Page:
Economic Recovery and Resilience in Crisis Environments
Today we face an unprecedented refugee crisis in Syria and recurrent natural disasters in places like the Philippines and Nepal. In this context, the SEEP Network is working to revise the Minimum Economic Recovery Standards (MERS). These standards articulate the minimum level of technical and other assistance to be provided to enable economies and livelihoods to recover after a crisis.
In this month’s Microlinks Seminar, we will discuss the MERS and learn from other field practitioners’ lessons from a variety of complex operating environments.
We will discuss questions like:
- How have humanitarian agencies promoted economic recovery for affected populations in Nepal, Syria, the Philippines, and Haiti?
- What lessons are most useful to practitioners regarding what constitutes an effective response?
- What are some of the key lessons we need to focus on when revising the MERS?
The MERS were developed in 2009 and revised in 2010 with input from hundreds of practitioners on effective assistance to disaster-affected populations. The SEEP Network is updating the MERS with support from the Office of Foreign Disaster Assistance. This provides us with a unique opportunity to discuss the latest advances and challenges in global development and disaster relief.
Sarah Ward is the lead technical advisor for the Minimum Economic Recove
ry Standards (MERS) initiative. She is a post-conflict/post-disaster market systems specialist with more than 17 years technical experience adapting market development approaches to some of the world’s most challenging contexts. She is currently an independent consultant supporting economic resilience and recovery and recently the Technical Advisor for Enterprise Development at the International Rescue Committee as well as the Director of Market Development for Mercy Corps’. She has lived for many years in West Africa in Guinea, Sierra Leone, Liberia, and Benin and worked in counties across Africa, Asia and the Middle East.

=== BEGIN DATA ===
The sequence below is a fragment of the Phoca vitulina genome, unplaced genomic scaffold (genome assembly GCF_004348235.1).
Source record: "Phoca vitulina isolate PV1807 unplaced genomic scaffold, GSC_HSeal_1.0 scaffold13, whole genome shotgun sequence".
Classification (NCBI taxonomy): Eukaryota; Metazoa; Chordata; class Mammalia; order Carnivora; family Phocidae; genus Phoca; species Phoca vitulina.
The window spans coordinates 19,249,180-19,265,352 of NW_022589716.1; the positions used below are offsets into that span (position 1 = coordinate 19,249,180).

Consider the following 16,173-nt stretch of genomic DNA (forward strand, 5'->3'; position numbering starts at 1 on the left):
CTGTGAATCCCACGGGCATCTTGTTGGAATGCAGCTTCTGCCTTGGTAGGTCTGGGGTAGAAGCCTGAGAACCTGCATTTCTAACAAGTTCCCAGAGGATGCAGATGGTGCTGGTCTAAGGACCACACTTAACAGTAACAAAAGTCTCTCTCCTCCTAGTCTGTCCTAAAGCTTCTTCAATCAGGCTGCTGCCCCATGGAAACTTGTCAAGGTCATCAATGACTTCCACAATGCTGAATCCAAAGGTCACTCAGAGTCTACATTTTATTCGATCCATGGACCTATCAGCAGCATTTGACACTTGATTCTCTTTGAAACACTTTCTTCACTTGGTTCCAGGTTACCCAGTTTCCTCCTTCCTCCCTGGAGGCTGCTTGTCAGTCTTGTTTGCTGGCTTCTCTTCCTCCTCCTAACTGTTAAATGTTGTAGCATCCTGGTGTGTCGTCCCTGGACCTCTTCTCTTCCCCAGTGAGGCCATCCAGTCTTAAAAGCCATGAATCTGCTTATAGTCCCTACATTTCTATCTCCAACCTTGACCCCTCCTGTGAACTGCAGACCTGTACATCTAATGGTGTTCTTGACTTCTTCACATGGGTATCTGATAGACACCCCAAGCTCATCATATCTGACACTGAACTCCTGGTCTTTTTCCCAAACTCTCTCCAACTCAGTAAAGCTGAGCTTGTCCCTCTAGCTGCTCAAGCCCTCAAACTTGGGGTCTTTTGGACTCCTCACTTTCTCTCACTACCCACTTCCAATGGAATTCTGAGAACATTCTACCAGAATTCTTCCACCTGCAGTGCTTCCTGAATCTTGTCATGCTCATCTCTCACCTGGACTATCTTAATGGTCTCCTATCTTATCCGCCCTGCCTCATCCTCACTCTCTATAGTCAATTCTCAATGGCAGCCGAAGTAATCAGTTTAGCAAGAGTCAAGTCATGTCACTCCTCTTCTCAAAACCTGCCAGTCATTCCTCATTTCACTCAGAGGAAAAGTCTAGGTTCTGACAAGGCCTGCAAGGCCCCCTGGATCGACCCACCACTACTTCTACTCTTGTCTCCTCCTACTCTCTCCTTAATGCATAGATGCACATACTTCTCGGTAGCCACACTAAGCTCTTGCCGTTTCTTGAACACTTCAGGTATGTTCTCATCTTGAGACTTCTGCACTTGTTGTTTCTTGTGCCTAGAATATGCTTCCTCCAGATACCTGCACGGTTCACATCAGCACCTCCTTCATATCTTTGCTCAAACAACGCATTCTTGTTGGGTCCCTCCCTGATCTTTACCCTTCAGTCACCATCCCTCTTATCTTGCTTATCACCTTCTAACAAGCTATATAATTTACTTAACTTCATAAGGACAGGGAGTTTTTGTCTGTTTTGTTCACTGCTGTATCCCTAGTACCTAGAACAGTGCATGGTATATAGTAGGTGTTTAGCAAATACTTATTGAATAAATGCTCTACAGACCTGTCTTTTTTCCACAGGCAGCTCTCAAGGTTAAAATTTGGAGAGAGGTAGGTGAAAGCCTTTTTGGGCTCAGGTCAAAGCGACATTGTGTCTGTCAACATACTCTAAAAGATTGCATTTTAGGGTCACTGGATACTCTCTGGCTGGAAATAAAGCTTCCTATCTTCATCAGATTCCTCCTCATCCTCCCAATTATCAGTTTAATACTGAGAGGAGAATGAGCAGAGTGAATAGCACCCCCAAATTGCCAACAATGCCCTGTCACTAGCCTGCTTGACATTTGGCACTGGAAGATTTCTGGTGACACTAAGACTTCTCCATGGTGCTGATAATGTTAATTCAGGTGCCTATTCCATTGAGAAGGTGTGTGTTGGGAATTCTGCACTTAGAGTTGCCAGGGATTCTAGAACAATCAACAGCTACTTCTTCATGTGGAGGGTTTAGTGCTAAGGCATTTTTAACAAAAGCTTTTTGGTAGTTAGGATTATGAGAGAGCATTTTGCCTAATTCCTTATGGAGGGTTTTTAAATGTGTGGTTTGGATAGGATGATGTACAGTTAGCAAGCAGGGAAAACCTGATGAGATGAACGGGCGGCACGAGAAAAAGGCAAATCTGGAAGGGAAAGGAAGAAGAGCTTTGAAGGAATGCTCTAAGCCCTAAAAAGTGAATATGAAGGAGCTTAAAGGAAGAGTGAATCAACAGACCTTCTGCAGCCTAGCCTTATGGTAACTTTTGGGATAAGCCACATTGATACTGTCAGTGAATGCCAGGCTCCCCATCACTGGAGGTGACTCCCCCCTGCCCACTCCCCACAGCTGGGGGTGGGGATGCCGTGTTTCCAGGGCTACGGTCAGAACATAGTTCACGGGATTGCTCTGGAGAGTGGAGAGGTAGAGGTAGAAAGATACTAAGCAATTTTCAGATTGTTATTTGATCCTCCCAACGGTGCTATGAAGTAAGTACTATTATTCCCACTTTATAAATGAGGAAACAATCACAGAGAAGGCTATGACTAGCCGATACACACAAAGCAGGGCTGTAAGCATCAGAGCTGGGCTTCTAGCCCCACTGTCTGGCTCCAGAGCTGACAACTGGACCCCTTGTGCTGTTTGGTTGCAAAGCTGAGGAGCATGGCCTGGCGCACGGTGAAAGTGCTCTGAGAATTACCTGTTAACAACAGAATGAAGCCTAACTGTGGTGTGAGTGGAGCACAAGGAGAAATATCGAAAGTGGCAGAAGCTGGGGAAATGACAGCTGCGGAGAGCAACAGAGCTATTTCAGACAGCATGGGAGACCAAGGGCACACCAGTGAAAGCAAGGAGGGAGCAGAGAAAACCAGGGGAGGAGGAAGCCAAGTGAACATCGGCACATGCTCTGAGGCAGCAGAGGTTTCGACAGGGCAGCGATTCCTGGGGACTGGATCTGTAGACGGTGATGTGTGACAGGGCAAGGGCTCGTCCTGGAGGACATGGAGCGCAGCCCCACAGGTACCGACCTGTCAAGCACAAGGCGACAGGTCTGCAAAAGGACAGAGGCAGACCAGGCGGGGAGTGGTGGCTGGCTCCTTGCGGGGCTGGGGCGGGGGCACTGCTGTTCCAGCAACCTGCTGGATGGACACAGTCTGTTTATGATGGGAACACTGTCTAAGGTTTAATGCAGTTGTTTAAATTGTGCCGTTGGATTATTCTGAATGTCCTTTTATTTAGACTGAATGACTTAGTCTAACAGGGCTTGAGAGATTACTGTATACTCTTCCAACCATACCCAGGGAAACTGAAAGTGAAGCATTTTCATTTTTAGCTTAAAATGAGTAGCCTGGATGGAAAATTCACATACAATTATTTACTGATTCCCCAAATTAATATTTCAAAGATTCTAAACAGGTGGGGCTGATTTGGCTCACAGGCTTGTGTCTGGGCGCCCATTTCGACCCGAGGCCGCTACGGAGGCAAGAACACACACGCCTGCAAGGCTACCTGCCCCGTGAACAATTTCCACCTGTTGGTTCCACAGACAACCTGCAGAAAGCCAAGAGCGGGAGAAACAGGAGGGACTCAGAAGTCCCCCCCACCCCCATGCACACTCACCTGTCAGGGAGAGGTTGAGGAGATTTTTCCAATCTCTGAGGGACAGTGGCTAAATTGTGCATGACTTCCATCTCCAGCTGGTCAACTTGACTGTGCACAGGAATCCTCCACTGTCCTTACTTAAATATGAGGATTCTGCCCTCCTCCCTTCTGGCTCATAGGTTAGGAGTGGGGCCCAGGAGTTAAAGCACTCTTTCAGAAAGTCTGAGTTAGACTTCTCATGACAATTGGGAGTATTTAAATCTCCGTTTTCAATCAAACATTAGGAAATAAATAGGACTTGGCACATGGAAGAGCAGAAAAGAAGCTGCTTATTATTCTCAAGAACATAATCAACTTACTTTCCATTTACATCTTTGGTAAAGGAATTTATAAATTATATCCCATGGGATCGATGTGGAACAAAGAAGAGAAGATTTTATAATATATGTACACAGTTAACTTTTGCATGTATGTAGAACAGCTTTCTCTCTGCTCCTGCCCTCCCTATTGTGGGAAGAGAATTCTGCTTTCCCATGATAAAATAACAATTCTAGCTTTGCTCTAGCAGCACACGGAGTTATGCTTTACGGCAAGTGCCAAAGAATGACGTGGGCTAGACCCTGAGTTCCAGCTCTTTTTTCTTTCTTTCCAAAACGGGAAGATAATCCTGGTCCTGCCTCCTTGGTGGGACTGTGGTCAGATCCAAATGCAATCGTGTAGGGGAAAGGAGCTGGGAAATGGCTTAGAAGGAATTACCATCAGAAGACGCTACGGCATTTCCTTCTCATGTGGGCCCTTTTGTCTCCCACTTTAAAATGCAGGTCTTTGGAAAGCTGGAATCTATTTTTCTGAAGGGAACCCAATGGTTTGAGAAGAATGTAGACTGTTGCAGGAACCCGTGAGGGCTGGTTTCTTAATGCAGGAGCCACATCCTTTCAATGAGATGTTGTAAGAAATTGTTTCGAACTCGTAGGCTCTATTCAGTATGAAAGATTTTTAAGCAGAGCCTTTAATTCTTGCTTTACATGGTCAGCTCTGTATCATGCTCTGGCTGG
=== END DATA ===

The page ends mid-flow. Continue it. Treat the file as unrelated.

William is a senior program associate at the SEEP Network.
He is responsible for managing the Minimum Economic Recovery Standards (MERS) Initiative. Together with the MERS Steering Committee and Practitioners Network, he promotes the widespread use and adoption of the Standards, and coordinates it’s training and capacity building program. William has over 10 years of experience in humanitarian response and economic development. He holds a Master’s degree in International Development from the Institute of Social Studies in The Hague, and a Bachelor’s in Political Science from the University of Maryland.
As head of CRS’ Food Security and Markets Team, Geraldine (Dina
), supports CRS programs as they prepare for and respond to emergencies through market-based approaches, including cash and voucher programs. Her support involves proposal development, technical assistance in implementation, tool development, trainings, and assessments with a focus on market-based approaches in food security. Dina has over 10 years of experience in international agriculture, environment, and food security programming. She holds a Master's degree from the Fletcher School at Tufts University.
Vai has more than 10 years of experience in complex conflict
s and disasters in Asia, the Middle East and Africa. She is currently working with Mercy Corps’ teams in the Middle East focused on the Syria response. Recently, Vai managed Mercy Corps’ GSMA award winning TabangKO program in the Philippines. The TabangKO program worked to build resilience for 25,000 disaster-affected households in post-Haiyan Philippines by providing them with access to mobile bank accounts. Linking households with financial service providers helped ensure that program participants could continue to access products like interest-bearing savings accounts and livelihood loans.